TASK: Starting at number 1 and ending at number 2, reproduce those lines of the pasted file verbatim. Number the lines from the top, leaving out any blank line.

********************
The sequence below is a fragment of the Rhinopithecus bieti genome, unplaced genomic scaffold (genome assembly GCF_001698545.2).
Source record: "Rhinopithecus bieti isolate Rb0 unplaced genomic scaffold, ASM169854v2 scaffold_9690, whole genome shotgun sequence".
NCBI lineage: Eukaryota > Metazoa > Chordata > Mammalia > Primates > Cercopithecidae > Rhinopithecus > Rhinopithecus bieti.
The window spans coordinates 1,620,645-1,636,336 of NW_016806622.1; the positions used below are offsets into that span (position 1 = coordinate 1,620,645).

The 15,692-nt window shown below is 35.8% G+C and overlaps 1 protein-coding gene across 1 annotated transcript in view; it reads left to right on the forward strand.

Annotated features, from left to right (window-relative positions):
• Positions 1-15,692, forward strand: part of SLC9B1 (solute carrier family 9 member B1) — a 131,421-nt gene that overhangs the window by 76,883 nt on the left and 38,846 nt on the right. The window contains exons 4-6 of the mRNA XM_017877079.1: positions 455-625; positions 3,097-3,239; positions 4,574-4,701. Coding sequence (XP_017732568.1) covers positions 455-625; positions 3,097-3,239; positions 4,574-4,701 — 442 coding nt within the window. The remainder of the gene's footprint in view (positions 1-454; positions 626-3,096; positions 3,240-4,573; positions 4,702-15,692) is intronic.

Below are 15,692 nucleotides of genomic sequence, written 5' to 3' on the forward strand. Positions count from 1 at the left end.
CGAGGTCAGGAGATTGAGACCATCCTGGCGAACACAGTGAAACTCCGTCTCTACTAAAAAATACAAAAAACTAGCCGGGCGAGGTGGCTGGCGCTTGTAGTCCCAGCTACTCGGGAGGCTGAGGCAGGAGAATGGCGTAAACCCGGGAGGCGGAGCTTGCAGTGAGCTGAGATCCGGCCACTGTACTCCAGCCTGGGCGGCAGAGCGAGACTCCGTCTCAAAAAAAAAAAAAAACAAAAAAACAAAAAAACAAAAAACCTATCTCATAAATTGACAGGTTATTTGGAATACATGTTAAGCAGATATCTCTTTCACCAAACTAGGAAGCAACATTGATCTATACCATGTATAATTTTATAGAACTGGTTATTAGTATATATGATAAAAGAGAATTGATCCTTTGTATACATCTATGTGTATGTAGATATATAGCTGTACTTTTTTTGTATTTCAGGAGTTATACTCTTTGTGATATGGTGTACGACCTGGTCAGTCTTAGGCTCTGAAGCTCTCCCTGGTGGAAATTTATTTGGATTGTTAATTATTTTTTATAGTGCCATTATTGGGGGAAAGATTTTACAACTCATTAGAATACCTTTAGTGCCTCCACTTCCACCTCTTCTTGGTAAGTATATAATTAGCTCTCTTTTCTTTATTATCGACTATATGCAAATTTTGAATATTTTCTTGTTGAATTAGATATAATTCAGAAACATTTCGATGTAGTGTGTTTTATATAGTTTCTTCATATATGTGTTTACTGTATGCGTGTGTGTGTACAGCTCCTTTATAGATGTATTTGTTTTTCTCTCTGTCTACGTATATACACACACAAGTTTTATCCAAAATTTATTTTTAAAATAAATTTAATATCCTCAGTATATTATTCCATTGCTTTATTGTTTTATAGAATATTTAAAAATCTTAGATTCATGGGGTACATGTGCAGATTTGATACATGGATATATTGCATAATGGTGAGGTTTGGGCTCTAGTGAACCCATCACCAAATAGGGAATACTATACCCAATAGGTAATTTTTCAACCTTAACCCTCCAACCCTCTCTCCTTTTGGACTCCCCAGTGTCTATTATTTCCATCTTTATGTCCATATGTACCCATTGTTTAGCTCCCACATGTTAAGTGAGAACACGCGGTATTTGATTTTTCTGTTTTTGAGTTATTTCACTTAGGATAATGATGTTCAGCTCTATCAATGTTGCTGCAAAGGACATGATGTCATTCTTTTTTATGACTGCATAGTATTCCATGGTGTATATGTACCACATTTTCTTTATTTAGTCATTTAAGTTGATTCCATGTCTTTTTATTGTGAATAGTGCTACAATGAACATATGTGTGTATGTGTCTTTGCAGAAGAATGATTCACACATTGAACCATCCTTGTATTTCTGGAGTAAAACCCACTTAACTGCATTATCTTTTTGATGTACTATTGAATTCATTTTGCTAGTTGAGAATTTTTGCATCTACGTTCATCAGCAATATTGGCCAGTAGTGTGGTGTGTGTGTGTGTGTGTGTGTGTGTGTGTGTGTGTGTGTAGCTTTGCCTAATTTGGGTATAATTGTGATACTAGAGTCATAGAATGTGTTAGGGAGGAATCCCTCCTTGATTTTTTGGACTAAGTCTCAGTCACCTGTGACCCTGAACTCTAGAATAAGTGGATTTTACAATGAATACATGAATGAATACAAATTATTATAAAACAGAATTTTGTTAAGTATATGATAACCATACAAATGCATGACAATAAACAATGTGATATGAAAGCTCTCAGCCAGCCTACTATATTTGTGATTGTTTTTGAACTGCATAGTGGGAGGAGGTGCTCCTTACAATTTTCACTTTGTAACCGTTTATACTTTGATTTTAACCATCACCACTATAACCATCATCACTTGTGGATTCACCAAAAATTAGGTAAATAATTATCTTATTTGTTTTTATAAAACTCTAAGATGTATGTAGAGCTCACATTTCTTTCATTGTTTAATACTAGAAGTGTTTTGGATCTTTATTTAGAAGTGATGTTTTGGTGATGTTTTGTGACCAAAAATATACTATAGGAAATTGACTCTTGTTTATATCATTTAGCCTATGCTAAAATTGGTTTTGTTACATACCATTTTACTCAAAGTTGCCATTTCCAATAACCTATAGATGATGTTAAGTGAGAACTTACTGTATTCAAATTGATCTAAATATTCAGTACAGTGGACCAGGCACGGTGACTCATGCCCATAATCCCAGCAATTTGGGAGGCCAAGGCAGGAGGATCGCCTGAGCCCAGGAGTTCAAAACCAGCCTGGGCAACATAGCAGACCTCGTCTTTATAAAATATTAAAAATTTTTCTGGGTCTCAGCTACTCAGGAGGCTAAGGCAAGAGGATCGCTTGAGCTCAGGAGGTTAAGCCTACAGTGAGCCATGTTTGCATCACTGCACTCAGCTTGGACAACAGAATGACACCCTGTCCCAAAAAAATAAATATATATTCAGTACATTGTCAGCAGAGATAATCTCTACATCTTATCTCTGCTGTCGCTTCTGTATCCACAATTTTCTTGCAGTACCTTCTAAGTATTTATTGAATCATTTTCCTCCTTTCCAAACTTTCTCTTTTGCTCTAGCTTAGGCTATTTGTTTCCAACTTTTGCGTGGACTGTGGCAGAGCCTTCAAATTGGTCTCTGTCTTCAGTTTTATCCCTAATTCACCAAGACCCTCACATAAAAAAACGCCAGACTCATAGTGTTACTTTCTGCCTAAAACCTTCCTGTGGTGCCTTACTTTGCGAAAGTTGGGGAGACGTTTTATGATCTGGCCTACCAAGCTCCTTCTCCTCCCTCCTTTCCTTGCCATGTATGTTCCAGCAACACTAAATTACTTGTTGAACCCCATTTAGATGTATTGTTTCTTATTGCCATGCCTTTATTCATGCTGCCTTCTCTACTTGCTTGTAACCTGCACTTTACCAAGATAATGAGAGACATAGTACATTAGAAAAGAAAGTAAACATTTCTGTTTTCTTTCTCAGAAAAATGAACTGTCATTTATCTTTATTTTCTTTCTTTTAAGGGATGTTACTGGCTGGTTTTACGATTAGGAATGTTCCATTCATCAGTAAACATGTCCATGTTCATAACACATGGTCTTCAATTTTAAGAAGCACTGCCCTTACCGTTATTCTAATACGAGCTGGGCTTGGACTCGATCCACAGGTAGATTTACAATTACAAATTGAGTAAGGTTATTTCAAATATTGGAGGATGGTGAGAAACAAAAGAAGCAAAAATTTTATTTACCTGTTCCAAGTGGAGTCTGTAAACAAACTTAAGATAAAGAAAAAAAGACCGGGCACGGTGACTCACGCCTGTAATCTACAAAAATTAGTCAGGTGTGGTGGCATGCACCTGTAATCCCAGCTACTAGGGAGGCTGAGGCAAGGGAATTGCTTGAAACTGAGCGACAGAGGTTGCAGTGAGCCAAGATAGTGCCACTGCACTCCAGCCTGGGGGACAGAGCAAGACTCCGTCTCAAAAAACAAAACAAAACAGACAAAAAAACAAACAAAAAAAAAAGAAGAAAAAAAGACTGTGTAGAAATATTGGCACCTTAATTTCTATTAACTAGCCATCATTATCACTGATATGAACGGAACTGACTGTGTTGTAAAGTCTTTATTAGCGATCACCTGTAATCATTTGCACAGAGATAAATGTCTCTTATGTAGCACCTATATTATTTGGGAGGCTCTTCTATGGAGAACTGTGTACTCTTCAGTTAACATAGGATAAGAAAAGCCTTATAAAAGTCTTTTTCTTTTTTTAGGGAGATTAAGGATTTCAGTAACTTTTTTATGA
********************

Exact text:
The sequence below is a fragment of the Rhinopithecus bieti genome, unplaced genomic scaffold (genome assembly GCF_001698545.2).
Source record: "Rhinopithecus bieti isolate Rb0 unplaced genomic scaffold, ASM169854v2 scaffold_9690, whole genome shotgun sequence".